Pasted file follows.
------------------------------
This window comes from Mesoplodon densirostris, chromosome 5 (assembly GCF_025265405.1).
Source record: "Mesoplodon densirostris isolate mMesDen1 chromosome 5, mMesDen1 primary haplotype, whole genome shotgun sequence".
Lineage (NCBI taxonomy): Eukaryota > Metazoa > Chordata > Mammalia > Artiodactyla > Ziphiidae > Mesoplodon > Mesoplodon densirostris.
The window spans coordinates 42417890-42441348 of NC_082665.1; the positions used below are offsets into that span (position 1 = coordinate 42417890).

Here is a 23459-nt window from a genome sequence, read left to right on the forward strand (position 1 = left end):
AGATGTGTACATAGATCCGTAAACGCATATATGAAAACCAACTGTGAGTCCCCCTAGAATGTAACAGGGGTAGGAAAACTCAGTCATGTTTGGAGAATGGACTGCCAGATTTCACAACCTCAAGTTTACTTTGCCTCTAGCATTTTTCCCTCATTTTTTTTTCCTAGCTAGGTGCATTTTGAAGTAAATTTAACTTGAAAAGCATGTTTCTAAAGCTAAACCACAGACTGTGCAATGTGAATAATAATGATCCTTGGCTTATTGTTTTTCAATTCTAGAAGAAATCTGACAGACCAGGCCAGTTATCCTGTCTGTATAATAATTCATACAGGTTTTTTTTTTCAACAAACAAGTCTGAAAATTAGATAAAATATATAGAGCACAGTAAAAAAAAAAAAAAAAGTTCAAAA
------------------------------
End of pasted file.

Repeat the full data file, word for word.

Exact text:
This window comes from Mesoplodon densirostris, chromosome 5 (assembly GCF_025265405.1).
Source record: "Mesoplodon densirostris isolate mMesDen1 chromosome 5, mMesDen1 primary haplotype, whole genome shotgun sequence".
Lineage (NCBI taxonomy): Eukaryota > Metazoa > Chordata > Mammalia > Artiodactyla > Ziphiidae > Mesoplodon > Mesoplodon densirostris.
The window spans coordinates 42417890-42441348 of NC_082665.1; the positions used below are offsets into that span (position 1 = coordinate 42417890).

Here is a 23459-nt window from a genome sequence, read left to right on the forward strand (position 1 = left end):
AGATGTGTACATAGATCCGTAAACGCATATATGAAAACCAACTGTGAGTCCCCCTAGAATGTAACAGGGGTAGGAAAACTCAGTCATGTTTGGAGAATGGACTGCCAGATTTCACAACCTCAAGTTTACTTTGCCTCTAGCATTTTTCCCTCATTTTTTTTTCCTAGCTAGGTGCATTTTGAAGTAAATTTAACTTGAAAAGCATGTTTCTAAAGCTAAACCACAGACTGTGCAATGTGAATAATAATGATCCTTGGCTTATTGTTTTTCAATTCTAGAAGAAATCTGACAGACCAGGCCAGTTATCCTGTCTGTATAATAATTCATACAGGTTTTTTTTTTCAACAAACAAGTCTGAAAATTAGATAAAATATATAGAGCACAGTAAAAAAAAAAAAAAAAGTTCAAAA